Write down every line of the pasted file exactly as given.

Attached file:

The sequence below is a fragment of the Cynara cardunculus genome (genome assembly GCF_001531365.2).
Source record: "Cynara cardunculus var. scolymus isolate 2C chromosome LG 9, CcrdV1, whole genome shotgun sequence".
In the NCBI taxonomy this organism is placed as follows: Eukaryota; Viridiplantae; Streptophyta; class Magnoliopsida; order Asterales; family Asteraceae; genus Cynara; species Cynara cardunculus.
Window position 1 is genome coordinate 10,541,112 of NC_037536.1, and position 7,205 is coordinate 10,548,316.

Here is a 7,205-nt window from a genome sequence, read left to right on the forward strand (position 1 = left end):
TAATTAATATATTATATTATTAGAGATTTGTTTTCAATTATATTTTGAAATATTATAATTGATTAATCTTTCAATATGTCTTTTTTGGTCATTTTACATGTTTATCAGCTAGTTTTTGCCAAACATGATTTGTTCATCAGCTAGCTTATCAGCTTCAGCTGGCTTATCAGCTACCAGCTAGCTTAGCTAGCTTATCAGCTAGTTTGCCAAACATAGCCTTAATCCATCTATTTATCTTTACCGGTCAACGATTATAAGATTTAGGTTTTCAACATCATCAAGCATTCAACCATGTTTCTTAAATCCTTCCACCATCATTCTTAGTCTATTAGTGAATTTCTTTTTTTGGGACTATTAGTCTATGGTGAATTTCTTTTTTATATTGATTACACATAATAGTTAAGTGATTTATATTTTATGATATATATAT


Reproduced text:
The sequence below is a fragment of the Cynara cardunculus genome (genome assembly GCF_001531365.2).
Source record: "Cynara cardunculus var. scolymus isolate 2C chromosome LG 9, CcrdV1, whole genome shotgun sequence".
In the NCBI taxonomy this organism is placed as follows: Eukaryota; Viridiplantae; Streptophyta; class Magnoliopsida; order Asterales; family Asteraceae; genus Cynara; species Cynara cardunculus.
Window position 1 is genome coordinate 10,541,112 of NC_037536.1, and position 7,205 is coordinate 10,548,316.

Here is a 7,205-nt window from a genome sequence, read left to right on the forward strand (position 1 = left end):
TAATTAATATATTATATTATTAGAGATTTGTTTTCAATTATATTTTGAAATATTATAATTGATTAATCTTTCAATATGTCTTTTTTGGTCATTTTACATGTTTATCAGCTAGTTTTTGCCAAACATGATTTGTTCATCAGCTAGCTTATCAGCTTCAGCTGGCTTATCAGCTACCAGCTAGCTTAGCTAGCTTATCAGCTAGTTTGCCAAACATAGCCTTAATCCATCTATTTATCTTTACCGGTCAACGATTATAAGATTTAGGTTTTCAACATCATCAAGCATTCAACCATGTTTCTTAAATCCTTCCACCATCATTCTTAGTCTATTAGTGAATTTCTTTTTTTGGGACTATTAGTCTATGGTGAATTTCTTTTTTATATTGATTACACATAATAGTTAAGTGATTTATATTTTATGATATATATAT